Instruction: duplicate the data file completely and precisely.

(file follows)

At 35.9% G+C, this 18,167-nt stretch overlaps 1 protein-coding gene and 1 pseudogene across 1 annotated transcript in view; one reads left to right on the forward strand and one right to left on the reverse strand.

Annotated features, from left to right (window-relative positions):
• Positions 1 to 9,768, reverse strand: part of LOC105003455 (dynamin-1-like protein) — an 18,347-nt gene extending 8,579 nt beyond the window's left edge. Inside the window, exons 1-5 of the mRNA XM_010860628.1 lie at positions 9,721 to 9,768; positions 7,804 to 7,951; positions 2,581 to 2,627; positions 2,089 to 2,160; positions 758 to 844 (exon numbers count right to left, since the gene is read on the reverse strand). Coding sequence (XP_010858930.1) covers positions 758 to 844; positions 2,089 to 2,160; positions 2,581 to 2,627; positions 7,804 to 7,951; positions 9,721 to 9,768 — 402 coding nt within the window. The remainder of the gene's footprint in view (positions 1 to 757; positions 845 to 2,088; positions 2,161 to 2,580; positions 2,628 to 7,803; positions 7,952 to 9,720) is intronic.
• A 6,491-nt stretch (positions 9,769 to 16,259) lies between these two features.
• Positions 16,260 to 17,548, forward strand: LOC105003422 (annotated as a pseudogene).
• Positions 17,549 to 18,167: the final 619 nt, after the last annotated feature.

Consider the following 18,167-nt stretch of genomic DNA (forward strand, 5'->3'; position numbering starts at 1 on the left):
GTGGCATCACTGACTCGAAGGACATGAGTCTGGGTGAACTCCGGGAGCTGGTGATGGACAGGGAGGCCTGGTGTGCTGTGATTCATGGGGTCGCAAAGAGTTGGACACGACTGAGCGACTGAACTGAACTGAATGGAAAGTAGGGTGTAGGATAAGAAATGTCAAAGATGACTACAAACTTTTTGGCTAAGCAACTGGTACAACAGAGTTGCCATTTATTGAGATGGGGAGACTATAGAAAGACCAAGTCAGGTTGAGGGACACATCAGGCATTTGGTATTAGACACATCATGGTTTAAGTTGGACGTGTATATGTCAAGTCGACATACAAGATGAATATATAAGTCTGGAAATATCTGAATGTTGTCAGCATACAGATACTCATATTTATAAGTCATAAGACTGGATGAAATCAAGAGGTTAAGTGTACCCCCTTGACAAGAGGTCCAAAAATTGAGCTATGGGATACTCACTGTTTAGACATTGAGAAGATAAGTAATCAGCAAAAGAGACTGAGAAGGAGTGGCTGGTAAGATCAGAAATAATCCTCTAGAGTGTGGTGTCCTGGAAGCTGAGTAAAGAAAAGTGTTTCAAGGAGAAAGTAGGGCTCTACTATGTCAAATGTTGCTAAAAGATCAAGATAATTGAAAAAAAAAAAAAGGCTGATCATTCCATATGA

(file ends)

At 35.9% G+C, this 18,167-nt stretch overlaps 1 protein-coding gene and 1 pseudogene across 1 annotated transcript in view; one reads left to right on the forward strand and one right to left on the reverse strand.

Annotated features, from left to right (window-relative positions):
• Positions 1 to 9,768, reverse strand: part of LOC105003455 (dynamin-1-like protein) — an 18,347-nt gene extending 8,579 nt beyond the window's left edge. Inside the window, exons 1-5 of the mRNA XM_010860628.1 lie at positions 9,721 to 9,768; positions 7,804 to 7,951; positions 2,581 to 2,627; positions 2,089 to 2,160; positions 758 to 844 (exon numbers count right to left, since the gene is read on the reverse strand). Coding sequence (XP_010858930.1) covers positions 758 to 844; positions 2,089 to 2,160; positions 2,581 to 2,627; positions 7,804 to 7,951; positions 9,721 to 9,768 — 402 coding nt within the window. The remainder of the gene's footprint in view (positions 1 to 757; positions 845 to 2,088; positions 2,161 to 2,580; positions 2,628 to 7,803; positions 7,952 to 9,720) is intronic.
• A 6,491-nt stretch (positions 9,769 to 16,259) lies between these two features.
• Positions 16,260 to 17,548, forward strand: LOC105003422 (annotated as a pseudogene).
• Positions 17,549 to 18,167: the final 619 nt, after the last annotated feature.

Consider the following 18,167-nt stretch of genomic DNA (forward strand, 5'->3'; position numbering starts at 1 on the left):
GTGGCATCACTGACTCGAAGGACATGAGTCTGGGTGAACTCCGGGAGCTGGTGATGGACAGGGAGGCCTGGTGTGCTGTGATTCATGGGGTCGCAAAGAGTTGGACACGACTGAGCGACTGAACTGAACTGAATGGAAAGTAGGGTGTAGGATAAGAAATGTCAAAGATGACTACAAACTTTTTGGCTAAGCAACTGGTACAACAGAGTTGCCATTTATTGAGATGGGGAGACTATAGAAAGACCAAGTCAGGTTGAGGGACACATCAGGCATTTGGTATTAGACACATCATGGTTTAAGTTGGACGTGTATATGTCAAGTCGACATACAAGATGAATATATAAGTCTGGAAATATCTGAATGTTGTCAGCATACAGATACTCATATTTATAAGTCATAAGACTGGATGAAATCAAGAGGTTAAGTGTACCCCCTTGACAAGAGGTCCAAAAATTGAGCTATGGGATACTCACTGTTTAGACATTGAGAAGATAAGTAATCAGCAAAAGAGACTGAGAAGGAGTGGCTGGTAAGATCAGAAATAATCCTCTAGAGTGTGGTGTCCTGGAAGCTGAGTAAAGAAAAGTGTTTCAAGGAGAAAGTAGGGCTCTACTATGTCAAATGTTGCTAAAAGATCAAGATAATTGAAAAAAAAAAAAAGGCTGATCATTCCATATGA